In Canada we had a public plan first, and the private plans arose as a supplement to that. And here the union plans are the backbone of that supplemental system. Not so in the US. Even for those who do have health care in the US there are 2 major categories- people with coverage that doesn't dump them and get generally good care. And those who get shitty coverage that routinely weasels out of any catastrophic care. People how are in the first world system because of union contracts are the smaller part of it.

Imagine what it would be like tobuild a public plan if we didn't already have one. The one we have was built before the insurance industry dug their claws into the system. And- crucially for a leader getting public support- our system was built when even unionized workers had shitty health care. They had nothing to lose. That is not true any more.

It would have been very easy for Obama to pander by building a public policy option while leaving the private system alone. And the industry would have absolutely loved it- let the government have all those people they don't want to ensure. Questions aside about the principles of that kind of pandering- that option wasn't fiscally possible.

A real public option, can only be built by really bearing down on the private insurance industry. I don't know enough to know if that was seriously considered- but I doubt it. [And if it had been- you'd see the unions lining up to oppose it. No doubt they didn't like this taxing of their plans, but did they voceiferously oppose it?]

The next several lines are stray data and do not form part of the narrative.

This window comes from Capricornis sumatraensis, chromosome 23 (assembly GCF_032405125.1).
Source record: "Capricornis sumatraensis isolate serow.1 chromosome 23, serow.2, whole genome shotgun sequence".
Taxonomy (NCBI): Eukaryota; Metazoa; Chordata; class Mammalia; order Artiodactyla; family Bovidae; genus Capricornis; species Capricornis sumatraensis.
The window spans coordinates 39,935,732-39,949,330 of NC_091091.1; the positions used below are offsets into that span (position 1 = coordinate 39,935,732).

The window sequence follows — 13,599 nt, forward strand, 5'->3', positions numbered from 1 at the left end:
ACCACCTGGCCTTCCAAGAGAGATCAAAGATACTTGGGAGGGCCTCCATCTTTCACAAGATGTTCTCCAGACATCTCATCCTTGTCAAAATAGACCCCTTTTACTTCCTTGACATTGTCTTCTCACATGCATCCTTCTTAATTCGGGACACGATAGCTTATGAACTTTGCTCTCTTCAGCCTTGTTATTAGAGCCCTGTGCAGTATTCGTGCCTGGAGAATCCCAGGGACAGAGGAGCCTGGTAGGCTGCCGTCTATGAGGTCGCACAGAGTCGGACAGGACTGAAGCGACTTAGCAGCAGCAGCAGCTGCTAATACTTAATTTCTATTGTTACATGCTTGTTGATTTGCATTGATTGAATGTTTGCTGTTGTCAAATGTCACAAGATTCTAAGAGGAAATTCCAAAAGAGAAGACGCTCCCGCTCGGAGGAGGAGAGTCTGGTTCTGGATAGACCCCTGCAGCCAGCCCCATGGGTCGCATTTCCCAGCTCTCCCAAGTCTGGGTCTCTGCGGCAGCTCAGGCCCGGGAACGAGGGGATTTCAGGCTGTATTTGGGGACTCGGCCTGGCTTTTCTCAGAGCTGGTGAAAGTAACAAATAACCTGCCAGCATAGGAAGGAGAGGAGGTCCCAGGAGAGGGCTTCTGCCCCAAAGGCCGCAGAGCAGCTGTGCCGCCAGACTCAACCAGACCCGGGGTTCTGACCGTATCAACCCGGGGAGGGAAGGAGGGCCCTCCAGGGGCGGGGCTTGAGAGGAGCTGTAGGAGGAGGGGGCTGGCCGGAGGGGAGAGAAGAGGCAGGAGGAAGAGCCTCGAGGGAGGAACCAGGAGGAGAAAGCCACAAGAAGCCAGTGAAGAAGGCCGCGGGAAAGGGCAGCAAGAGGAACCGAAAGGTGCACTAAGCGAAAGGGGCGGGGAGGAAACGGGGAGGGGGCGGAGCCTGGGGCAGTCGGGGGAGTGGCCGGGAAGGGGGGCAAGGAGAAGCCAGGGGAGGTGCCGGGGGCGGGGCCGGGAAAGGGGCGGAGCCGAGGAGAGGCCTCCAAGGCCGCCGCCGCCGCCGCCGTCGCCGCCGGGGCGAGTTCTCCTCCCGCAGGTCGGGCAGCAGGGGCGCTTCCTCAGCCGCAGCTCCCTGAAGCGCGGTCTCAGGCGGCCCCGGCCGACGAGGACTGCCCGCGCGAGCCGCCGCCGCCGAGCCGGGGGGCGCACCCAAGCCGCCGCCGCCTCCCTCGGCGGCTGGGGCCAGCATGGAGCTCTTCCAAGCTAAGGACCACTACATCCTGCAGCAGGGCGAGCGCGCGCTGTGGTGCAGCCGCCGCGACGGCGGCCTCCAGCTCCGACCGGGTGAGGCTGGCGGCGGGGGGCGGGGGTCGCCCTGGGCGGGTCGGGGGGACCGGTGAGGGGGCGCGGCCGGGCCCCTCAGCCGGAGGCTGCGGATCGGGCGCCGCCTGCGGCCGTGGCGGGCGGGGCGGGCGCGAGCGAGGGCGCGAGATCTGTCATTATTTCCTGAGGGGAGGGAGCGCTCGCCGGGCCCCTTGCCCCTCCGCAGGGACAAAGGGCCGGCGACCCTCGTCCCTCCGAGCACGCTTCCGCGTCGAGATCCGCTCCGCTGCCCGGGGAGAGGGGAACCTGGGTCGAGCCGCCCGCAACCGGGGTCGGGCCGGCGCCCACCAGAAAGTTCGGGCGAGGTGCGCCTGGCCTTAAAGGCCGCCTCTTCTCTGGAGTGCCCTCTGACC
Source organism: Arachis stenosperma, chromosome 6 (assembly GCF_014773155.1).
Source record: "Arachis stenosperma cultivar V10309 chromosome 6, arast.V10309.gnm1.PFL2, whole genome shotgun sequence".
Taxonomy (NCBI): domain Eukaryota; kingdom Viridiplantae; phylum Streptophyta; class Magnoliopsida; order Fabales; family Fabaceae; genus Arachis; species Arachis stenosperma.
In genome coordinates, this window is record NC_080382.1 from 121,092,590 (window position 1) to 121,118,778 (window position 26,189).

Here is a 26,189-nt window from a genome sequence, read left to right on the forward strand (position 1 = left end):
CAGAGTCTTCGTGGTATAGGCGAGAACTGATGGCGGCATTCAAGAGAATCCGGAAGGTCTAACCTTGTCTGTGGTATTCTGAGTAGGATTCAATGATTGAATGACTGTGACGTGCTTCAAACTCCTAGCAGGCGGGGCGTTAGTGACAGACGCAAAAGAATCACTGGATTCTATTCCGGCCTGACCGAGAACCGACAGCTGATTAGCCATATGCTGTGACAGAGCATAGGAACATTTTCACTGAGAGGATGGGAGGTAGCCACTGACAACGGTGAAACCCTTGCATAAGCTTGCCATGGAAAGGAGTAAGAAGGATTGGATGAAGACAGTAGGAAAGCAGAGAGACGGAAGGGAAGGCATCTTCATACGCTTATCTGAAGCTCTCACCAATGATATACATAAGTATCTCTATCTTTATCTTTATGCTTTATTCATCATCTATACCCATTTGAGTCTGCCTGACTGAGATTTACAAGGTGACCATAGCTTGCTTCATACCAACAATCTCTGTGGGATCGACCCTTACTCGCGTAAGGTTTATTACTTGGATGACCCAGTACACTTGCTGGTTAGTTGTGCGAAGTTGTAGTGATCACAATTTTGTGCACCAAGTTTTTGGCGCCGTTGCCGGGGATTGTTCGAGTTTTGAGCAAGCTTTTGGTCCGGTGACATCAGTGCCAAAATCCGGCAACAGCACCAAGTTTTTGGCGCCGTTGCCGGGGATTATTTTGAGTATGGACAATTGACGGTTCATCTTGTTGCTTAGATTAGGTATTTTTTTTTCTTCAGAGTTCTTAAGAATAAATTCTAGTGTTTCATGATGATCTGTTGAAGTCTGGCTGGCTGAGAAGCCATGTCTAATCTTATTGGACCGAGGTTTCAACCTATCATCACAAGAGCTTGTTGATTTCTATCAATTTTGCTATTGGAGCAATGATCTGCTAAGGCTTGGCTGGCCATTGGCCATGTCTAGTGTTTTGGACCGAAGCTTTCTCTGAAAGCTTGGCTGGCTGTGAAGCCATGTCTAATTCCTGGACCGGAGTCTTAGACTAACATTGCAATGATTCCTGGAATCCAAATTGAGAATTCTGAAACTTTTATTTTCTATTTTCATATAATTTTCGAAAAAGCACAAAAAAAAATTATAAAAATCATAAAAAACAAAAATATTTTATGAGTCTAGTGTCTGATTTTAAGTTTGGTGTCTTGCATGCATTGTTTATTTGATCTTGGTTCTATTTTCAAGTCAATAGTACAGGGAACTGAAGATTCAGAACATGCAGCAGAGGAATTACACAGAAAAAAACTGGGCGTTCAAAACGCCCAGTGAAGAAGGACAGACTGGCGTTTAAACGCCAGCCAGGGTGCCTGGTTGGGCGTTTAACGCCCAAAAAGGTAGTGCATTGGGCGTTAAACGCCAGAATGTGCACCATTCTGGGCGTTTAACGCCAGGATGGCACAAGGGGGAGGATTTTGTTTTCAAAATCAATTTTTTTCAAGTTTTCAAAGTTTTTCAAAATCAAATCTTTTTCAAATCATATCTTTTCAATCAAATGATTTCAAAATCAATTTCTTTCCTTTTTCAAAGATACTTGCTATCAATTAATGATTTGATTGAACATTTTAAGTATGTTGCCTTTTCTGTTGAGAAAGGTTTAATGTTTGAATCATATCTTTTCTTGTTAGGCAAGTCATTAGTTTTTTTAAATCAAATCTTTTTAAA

At any rate- Obama chose the route of regulating the existing industry- force them to insure everyone and to end denial of care. Which is why they fought so hard. The tax on people with higher end health care was just the fiscal reality and a redistribution to pay for expanding the system.

I don't watch the debates anywhere close enough to see what the academics and health economists are saying. But all these political and legal battles are just one of the 2 circus rings. Think about our debate of how we are going to pay for health care in the years ahead. The US pays twice as much per capita and have just added new costs. They claim this will be expense/revenue neutral, but even with the tax on higher end plans it can't be true. Alone: forcing the insurance companies to stop denying care is going to bring in a lot of new costs.